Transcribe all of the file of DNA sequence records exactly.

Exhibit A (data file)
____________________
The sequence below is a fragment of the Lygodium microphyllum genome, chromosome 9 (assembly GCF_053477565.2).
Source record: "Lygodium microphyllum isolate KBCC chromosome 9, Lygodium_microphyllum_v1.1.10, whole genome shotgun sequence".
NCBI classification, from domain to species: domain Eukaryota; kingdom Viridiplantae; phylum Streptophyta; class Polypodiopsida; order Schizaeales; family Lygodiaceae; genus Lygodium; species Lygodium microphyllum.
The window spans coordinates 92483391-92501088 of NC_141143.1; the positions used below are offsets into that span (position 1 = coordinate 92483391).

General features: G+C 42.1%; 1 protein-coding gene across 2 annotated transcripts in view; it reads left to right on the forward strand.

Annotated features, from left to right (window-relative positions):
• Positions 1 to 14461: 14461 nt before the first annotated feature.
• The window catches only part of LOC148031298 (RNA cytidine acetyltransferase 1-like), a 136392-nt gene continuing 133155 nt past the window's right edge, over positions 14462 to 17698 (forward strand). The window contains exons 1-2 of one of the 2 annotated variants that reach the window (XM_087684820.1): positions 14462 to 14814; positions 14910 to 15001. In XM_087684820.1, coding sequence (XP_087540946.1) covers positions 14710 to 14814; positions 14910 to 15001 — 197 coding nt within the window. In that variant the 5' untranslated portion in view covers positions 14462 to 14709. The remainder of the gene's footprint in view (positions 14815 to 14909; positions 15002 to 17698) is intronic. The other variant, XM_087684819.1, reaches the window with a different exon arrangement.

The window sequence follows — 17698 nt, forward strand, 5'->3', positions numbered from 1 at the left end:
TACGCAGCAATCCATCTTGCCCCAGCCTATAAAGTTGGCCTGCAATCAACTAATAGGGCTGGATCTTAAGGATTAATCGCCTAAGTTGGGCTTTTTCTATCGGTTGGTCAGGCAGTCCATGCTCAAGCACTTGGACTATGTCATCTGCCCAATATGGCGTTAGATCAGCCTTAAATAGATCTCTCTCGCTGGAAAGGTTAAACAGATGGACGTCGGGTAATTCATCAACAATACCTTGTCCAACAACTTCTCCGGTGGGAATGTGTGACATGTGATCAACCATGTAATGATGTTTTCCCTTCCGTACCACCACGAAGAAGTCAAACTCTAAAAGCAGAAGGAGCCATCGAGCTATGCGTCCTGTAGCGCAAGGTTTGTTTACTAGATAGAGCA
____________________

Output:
The sequence below is a fragment of the Lygodium microphyllum genome, chromosome 9 (assembly GCF_053477565.2).
Source record: "Lygodium microphyllum isolate KBCC chromosome 9, Lygodium_microphyllum_v1.1.10, whole genome shotgun sequence".
NCBI classification, from domain to species: domain Eukaryota; kingdom Viridiplantae; phylum Streptophyta; class Polypodiopsida; order Schizaeales; family Lygodiaceae; genus Lygodium; species Lygodium microphyllum.
The window spans coordinates 92483391-92501088 of NC_141143.1; the positions used below are offsets into that span (position 1 = coordinate 92483391).

General features: G+C 42.1%; 1 protein-coding gene across 2 annotated transcripts in view; it reads left to right on the forward strand.

Annotated features, from left to right (window-relative positions):
• Positions 1 to 14461: 14461 nt before the first annotated feature.
• The window catches only part of LOC148031298 (RNA cytidine acetyltransferase 1-like), a 136392-nt gene continuing 133155 nt past the window's right edge, over positions 14462 to 17698 (forward strand). The window contains exons 1-2 of one of the 2 annotated variants that reach the window (XM_087684820.1): positions 14462 to 14814; positions 14910 to 15001. In XM_087684820.1, coding sequence (XP_087540946.1) covers positions 14710 to 14814; positions 14910 to 15001 — 197 coding nt within the window. In that variant the 5' untranslated portion in view covers positions 14462 to 14709. The remainder of the gene's footprint in view (positions 14815 to 14909; positions 15002 to 17698) is intronic. The other variant, XM_087684819.1, reaches the window with a different exon arrangement.

The window sequence follows — 17698 nt, forward strand, 5'->3', positions numbered from 1 at the left end:
TACGCAGCAATCCATCTTGCCCCAGCCTATAAAGTTGGCCTGCAATCAACTAATAGGGCTGGATCTTAAGGATTAATCGCCTAAGTTGGGCTTTTTCTATCGGTTGGTCAGGCAGTCCATGCTCAAGCACTTGGACTATGTCATCTGCCCAATATGGCGTTAGATCAGCCTTAAATAGATCTCTCTCGCTGGAAAGGTTAAACAGATGGACGTCGGGTAATTCATCAACAATACCTTGTCCAACAACTTCTCCGGTGGGAATGTGTGACATGTGATCAACCATGTAATGATGTTTTCCCTTCCGTACCACCACGAAGAAGTCAAACTCTAAAAGCAGAAGGAGCCATCGAGCTATGCGTCCTGTAGCGCAAGGTTTGTTTACTAGATAGAGCA